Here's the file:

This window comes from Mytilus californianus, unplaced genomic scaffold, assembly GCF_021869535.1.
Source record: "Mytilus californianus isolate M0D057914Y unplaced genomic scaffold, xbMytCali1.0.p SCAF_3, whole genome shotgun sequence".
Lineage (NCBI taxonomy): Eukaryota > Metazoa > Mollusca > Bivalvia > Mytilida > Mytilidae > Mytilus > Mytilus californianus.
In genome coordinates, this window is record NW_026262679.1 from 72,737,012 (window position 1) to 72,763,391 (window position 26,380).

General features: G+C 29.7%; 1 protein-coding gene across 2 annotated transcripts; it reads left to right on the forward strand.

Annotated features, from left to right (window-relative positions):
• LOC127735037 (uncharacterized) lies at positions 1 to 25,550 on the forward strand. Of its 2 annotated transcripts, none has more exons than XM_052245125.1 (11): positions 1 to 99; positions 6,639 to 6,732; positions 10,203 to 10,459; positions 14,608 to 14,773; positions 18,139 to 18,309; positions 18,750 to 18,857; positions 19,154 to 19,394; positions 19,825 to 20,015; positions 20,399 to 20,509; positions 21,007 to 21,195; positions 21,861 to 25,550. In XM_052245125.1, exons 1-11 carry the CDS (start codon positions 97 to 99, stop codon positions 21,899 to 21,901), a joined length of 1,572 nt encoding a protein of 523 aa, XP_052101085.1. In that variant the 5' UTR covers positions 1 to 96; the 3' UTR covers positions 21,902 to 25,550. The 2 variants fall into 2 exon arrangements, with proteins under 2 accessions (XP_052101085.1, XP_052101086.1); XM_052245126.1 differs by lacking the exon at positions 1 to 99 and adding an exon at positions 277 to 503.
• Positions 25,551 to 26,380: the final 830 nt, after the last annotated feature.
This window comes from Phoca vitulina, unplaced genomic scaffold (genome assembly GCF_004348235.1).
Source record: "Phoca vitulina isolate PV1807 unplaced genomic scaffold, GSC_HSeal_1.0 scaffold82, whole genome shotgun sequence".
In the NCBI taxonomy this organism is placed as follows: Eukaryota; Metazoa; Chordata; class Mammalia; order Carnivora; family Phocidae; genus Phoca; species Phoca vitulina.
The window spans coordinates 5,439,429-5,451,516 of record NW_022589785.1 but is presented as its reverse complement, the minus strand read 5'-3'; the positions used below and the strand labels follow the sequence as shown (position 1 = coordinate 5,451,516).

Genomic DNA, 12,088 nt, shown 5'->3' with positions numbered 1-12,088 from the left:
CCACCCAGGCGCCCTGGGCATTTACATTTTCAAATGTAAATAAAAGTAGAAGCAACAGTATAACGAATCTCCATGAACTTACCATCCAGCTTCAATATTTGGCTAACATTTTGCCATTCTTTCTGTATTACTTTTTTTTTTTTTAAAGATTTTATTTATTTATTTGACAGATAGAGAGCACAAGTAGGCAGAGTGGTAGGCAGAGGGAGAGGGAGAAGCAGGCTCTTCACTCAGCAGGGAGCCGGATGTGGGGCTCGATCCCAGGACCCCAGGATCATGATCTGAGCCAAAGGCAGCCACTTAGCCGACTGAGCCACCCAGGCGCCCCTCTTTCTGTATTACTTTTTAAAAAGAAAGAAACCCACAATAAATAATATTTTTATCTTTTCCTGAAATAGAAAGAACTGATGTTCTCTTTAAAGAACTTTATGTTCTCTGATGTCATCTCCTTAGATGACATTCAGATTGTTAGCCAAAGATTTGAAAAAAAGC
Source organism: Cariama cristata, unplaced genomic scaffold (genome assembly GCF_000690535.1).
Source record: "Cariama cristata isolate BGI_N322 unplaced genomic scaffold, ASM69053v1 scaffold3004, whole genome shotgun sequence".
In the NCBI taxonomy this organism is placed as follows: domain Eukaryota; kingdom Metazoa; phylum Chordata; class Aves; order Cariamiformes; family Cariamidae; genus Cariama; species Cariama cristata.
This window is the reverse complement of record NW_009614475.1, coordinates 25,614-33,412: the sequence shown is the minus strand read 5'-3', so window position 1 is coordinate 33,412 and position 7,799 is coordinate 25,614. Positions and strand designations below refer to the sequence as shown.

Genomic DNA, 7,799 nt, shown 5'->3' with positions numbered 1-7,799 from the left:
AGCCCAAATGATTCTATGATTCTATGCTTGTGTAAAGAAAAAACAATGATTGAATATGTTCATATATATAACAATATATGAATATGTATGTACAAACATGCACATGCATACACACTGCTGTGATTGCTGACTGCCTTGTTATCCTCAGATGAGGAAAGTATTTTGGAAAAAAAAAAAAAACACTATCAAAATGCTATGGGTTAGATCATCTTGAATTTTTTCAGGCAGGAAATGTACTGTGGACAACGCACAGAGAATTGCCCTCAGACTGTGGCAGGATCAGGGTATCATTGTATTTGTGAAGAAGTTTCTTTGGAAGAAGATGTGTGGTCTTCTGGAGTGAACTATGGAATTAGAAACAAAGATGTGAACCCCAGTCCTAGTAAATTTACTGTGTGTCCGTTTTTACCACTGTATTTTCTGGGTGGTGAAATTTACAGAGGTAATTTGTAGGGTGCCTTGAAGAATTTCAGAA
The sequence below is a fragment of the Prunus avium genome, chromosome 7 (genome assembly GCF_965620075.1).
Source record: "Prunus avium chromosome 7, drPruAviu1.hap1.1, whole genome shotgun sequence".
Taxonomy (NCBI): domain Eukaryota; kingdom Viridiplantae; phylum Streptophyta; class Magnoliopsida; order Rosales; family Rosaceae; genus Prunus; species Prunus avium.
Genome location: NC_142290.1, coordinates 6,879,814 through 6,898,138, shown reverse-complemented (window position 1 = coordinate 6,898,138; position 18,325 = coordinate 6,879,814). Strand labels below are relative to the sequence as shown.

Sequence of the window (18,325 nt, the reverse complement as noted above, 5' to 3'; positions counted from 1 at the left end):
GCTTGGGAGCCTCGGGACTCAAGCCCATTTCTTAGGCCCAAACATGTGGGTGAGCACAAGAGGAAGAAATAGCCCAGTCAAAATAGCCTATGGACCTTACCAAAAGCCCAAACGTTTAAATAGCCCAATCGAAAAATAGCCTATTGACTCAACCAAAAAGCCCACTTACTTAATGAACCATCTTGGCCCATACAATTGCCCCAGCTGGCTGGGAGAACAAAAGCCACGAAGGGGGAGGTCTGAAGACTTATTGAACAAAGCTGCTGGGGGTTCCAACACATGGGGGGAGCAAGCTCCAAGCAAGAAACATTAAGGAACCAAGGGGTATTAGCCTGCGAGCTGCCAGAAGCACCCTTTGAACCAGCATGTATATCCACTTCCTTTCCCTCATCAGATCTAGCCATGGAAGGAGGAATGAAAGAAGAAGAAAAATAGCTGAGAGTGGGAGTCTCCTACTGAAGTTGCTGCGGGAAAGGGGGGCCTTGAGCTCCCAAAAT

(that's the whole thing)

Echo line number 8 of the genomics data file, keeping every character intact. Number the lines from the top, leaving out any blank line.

• Positions 25,551 to 26,380: the final 830 nt, after the last annotated feature.